Horses! Horses! is a new show from Wassail Theatre and Theatre Orchard, taking a tale of a rural pub under threat to rural (and less rural) pubs around the South West. It uses its space to create a gloriously cramped collage – half hyper-realistic collapsing pub quiz, half mystical exploration of the connections between people, and between people and the land.
As a life-long city dweller it was difficult for the show not to trigger in me the limited and specific cultural references I have of a mystical countryside, which I’m not sure if anyone has ever visited but I definitely haven’t. Flashes of Blake’s Jerusalem and Butterworth’s, of Chris Wood songs and the Imagined Village and to be honest probably most folk gigs I’ve ever been to. And with its pub setting and occasional verse speech and mix of karaoke and folk songs it is very difficult not to compare it to The Strange Undoing of Prudencia Hart at times – and while the verse doesn’t always have the same moments of sparkling delight as Greig’s text there is definitely much of the same magic in the mixing of the worlds, and Horses! manages to be even more intimate and involving in its setting.
There are points, especially early in the show, where it really does feel like we could be doing a real (if flawed) pub quiz; few people seem uncertain whether the technical glitches are accidental or part of the play and call out advice about speakers and feedback, the participants make jokes as they answer the questions: we react more like a pub crowd than an audience, GROANING at the bad puns of the quiz master. And this of course is all topped off by a priest (I’m pretty sure an ACTUAL PRIEST) flicking the Vs at the quiz master when referred to as a drunken regular. This intimacy is partially to do with the space – little room is cleared for the action beyond the set up of speakers and a karaoke screen, and the actors weave between us – it feels as if the show could have started at a moment’s notice in most pubs. The other reason is how long the show gives us to settle into this world, this game, before it changes, giving us only the slightest hints of story among the trivia.
This set up means that when the scene does change, when we see the mysterious moment of a woman looking for her horse, it is truly magical, transforming the space and the atmosphere completely. The harmonium and the smoke and Kesty Morrison’s voice weave the enchantment all the more effectively for the fact that I cannot tell where amongst this crowd the smoke is coming from, and the everyday, enclosed space makes it all the more otherworldly.
The slow, exploratory pace of the beginning continues for most of the piece. Rina Vergano’s script doesn’t twist itself into knots trying to create twists and conflict at every turn, meaning it manages instead to perfectly set up the two different tones running parallel through the play – the mystical world of the farm, and the disturbingly real world of the pub quiz. And it also produces thrilling and lovely theatrical moments, especially where the two worlds intersect, including the most beautiful and tragic use of Mr Brightside I have ever seen. Music is used to great effect throughout, and it is a credit to the team that the original folk songs blended so seamlessly with the traditional.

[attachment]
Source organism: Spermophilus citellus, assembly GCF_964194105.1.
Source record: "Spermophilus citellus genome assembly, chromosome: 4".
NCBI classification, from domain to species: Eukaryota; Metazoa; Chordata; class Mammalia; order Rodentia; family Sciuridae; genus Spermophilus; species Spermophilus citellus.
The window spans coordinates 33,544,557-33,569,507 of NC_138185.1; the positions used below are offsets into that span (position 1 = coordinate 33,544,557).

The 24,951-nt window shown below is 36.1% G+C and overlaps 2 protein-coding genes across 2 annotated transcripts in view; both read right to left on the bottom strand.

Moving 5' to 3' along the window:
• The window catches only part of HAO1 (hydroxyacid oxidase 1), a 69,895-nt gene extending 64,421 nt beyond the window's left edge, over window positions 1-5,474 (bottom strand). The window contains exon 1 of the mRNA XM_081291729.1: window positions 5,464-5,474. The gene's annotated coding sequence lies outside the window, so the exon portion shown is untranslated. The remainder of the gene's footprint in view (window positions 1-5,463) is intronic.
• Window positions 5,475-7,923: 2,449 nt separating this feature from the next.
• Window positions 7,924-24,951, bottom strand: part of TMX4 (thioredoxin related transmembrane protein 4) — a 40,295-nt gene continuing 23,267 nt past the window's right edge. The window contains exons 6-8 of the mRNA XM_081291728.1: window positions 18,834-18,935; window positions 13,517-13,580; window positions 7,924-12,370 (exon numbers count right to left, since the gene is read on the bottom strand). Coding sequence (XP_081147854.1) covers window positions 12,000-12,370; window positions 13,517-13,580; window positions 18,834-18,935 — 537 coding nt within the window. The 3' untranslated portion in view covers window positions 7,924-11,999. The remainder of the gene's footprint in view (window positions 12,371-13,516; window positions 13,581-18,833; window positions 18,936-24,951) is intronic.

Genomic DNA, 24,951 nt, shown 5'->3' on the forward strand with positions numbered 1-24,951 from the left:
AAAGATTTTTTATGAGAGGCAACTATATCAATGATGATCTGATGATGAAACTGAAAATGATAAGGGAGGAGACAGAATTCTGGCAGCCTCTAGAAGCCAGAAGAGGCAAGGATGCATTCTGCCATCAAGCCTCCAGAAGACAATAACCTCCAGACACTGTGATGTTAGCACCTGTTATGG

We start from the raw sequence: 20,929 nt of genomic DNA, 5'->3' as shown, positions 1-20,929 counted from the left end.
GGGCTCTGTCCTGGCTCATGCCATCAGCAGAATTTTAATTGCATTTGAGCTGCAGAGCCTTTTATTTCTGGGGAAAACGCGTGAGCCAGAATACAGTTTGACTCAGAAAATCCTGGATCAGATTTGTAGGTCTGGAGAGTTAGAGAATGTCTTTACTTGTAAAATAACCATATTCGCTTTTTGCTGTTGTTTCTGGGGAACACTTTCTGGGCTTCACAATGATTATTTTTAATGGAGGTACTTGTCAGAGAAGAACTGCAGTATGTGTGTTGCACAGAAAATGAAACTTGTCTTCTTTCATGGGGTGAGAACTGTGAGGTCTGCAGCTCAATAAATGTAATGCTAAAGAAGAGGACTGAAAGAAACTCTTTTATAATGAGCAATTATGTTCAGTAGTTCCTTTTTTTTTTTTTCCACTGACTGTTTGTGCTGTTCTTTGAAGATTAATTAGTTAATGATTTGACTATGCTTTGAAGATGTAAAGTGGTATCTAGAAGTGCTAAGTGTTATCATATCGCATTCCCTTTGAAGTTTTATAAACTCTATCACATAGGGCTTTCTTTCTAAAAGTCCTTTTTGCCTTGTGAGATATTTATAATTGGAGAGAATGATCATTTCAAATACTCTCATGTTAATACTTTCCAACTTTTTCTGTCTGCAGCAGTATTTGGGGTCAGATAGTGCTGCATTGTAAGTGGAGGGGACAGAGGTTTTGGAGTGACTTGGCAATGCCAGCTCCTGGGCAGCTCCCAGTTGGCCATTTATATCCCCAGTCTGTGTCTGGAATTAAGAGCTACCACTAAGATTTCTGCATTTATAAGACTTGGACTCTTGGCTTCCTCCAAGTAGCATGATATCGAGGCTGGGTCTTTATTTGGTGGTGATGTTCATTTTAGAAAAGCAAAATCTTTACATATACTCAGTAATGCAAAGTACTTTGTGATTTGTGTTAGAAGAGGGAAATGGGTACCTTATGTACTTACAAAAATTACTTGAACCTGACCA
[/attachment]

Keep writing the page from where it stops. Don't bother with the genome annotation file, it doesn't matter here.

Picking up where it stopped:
The only place where narrative convention feels like it suddenly crashes into the play is at the very end – stakes are raised before all the loose threads are tied off, the two worlds coming back together and all the issues being resolved. But it feels like the play knows the too-neatness of its conclusion, with its farmer finally completing his transition into an almost fairy-like granter-of-wishes and shower-of-paths. Outside of the fantasy happy ending, the two parallel worlds are much more likely to rumble on without ever coming to a resolution.
After the end of the play our table talked about what the play was saying (read: they said very intelligent things that I desperately tried to copy their words down). There is quite a lot of evidence in the play that its message is an odd one for something that tours to rural pubs, many of them (as the play details) potentially under threat; a message that there are more important things than the pub, and it should be given up. But another view was that the play was in fact calling on community effort to save local pubs, showing the strain put on an individual when they are the sole person responsible, rather than a group effort to save a group resource.
Somewhere out there, there is an essay to be written (already has been written probably) about the use of native Americans in (especially rural) British narratives as a stand in for purity and spirituality and connection with the land and absolute suffering and the loss of land and livestock and property. This play would make a fitting case study for it. It simultaneously uses these tropes and questions its characters’ use of them (at one point the dreamcatcher that one wears around his neck from a pilgrimage to America is pointed out to be made of plastic) – always balancing precariously between subverting clichés and using them.
Although much of the content in it is dark this is a completely joyous theatre experience (and a great night out at the pub). I would thoroughly recommend buying a pint and playing along.
Horses! Horses! is touring the South West until 21th October. Click here for more information.